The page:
Windies accused of partying late night before SA tie

Published: Friday, April 13, 2007, 5:00 [IST]
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St George's (Grenada):With host West Indies virtually eliminated from the World Cup, there is a firestorm of criticism going on from all circles with reports making rumours that the whole Caribbean side was in a party mood during the ongoing mega event.

Media reports say that members of the Caribbean team had partied till late into the night ahead of their Super Eiight tie against South Africa on Tuesday, which was a 'must win' game for them to keep their chances of making it to the semis alive in the tournament.

There were also reports of infighting in the side over payments, and now former off-spinner Lance Gibbs has added more fuel to the fire saying the team lacked ''self belief, focus and pride''.

''The lack of pride displayed by Brian Lara's team, particularly in the ongoing second phase of the tournament was appalling,'' Gibbs said, adding, ''where is the pride in representing the Caribbean.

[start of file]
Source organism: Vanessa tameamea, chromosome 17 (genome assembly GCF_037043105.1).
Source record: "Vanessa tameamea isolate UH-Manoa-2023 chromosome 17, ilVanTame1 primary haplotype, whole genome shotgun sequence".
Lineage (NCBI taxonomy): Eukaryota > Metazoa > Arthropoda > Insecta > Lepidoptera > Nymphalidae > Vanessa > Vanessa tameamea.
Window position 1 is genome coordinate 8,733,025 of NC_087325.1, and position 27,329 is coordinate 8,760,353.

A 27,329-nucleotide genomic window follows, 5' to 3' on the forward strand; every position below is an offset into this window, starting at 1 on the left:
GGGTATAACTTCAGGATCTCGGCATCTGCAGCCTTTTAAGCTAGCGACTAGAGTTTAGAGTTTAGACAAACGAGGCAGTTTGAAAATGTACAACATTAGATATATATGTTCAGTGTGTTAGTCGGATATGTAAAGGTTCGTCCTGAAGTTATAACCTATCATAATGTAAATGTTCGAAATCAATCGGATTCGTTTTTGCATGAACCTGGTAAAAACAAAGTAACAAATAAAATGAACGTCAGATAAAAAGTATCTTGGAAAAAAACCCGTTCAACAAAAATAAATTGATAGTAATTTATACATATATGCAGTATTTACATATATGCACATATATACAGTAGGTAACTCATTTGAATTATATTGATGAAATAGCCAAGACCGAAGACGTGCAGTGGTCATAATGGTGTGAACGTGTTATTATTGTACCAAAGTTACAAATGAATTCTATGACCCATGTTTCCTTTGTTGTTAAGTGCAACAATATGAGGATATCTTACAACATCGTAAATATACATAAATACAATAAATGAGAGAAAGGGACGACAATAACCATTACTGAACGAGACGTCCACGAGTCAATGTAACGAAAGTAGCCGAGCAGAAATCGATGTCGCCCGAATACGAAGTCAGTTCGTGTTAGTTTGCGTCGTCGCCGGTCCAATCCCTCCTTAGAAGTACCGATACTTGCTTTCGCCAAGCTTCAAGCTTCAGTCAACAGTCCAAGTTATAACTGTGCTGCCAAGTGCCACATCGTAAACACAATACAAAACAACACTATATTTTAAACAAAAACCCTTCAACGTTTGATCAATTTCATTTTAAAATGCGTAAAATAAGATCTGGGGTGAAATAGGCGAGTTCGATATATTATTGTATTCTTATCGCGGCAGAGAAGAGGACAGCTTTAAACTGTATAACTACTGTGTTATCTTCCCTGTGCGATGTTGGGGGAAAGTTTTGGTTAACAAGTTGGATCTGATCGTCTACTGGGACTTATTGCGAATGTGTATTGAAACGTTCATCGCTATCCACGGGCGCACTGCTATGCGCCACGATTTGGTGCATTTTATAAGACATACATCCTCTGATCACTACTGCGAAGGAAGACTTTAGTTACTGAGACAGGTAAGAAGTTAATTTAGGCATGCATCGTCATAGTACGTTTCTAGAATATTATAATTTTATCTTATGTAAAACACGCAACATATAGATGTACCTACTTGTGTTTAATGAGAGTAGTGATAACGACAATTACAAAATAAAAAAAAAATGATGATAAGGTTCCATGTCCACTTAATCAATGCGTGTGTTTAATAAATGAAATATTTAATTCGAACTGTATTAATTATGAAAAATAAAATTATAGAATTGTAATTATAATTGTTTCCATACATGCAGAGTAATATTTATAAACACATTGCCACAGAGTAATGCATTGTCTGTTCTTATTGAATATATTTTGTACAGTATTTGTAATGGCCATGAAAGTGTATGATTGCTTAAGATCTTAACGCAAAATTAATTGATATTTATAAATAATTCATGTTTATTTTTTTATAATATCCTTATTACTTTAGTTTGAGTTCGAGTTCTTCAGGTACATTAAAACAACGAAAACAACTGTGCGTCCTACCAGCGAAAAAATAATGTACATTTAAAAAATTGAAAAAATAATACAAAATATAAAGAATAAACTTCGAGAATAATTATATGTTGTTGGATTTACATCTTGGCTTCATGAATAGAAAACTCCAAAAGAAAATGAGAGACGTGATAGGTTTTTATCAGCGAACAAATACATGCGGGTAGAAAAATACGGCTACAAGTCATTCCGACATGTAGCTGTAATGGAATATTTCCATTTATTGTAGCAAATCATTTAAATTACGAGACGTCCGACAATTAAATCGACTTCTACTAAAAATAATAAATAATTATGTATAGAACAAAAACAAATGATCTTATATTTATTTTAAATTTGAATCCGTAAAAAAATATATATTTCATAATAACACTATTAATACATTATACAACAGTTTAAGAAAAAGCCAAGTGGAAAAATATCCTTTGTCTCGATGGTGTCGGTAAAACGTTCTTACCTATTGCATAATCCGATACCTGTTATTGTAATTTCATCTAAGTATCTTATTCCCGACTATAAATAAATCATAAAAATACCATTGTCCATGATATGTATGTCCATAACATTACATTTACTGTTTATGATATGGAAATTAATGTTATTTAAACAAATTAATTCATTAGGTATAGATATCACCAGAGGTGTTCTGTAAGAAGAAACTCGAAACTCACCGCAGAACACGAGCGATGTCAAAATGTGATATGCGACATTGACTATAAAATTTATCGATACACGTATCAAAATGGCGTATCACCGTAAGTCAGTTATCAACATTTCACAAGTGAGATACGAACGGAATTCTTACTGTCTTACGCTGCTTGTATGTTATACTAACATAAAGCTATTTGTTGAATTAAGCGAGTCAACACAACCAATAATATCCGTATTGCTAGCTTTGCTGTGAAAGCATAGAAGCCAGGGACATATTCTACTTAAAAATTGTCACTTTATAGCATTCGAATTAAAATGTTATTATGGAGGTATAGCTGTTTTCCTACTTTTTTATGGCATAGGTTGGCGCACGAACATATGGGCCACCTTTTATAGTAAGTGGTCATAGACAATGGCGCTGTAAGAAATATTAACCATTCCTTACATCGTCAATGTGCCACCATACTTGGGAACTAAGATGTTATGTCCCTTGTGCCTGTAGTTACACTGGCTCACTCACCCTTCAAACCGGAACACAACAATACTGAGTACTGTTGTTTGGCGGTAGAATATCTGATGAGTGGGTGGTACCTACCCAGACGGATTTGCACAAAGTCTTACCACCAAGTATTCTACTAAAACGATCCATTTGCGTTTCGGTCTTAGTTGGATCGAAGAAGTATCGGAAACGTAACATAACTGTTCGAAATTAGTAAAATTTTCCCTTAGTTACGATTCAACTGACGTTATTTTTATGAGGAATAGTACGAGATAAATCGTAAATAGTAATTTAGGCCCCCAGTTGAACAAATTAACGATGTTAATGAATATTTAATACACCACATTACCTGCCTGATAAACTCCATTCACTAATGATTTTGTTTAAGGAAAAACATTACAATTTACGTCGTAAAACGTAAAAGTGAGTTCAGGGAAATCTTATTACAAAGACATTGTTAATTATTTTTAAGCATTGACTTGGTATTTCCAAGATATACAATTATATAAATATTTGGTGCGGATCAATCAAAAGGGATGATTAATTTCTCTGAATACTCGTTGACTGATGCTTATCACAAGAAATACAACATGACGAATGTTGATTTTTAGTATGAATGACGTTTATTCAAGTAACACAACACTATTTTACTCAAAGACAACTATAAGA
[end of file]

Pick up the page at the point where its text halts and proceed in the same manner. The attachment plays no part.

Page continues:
They (the team) must know about pride as, apart from cricket, we are separate nations. Cricket is a cohesive force and these players have a responsibility to unite the Caribbean, which they are failing to do.''

Expressing the need to build up a strong team, Gibbs recalled the menacing West Indian side which existed in the 70's under the captaicy of Clive Lloyd.

''A strong West Indies team is what world cricket needs, just like the team which was under Clive Lloyd. They ruled the world and became an inspiration for other teams.''

Meanwhile, despite fierce criticism of almost every aspect of the the Caribbean World Cup, ICC chief executive Malcolm Speed has defended the pricing of tickets for the mega event, saying, ''this is a world sporting event between major teams. Those prices were fixed by the local organising committees. Our only input was to say we'd like more tickets at the bottom end of the range and they've generally agreed.''

However, the fact is that steep ticket rates, high-priced food and drink in the stands and stingent rules had robbed the event of its Caribbean flavour and kept the crowds away.

Even with the West Indies playing, no stadium recorded a full house, an unthinkable happening almost anywhere in the world, and certainly in the sub-continent.


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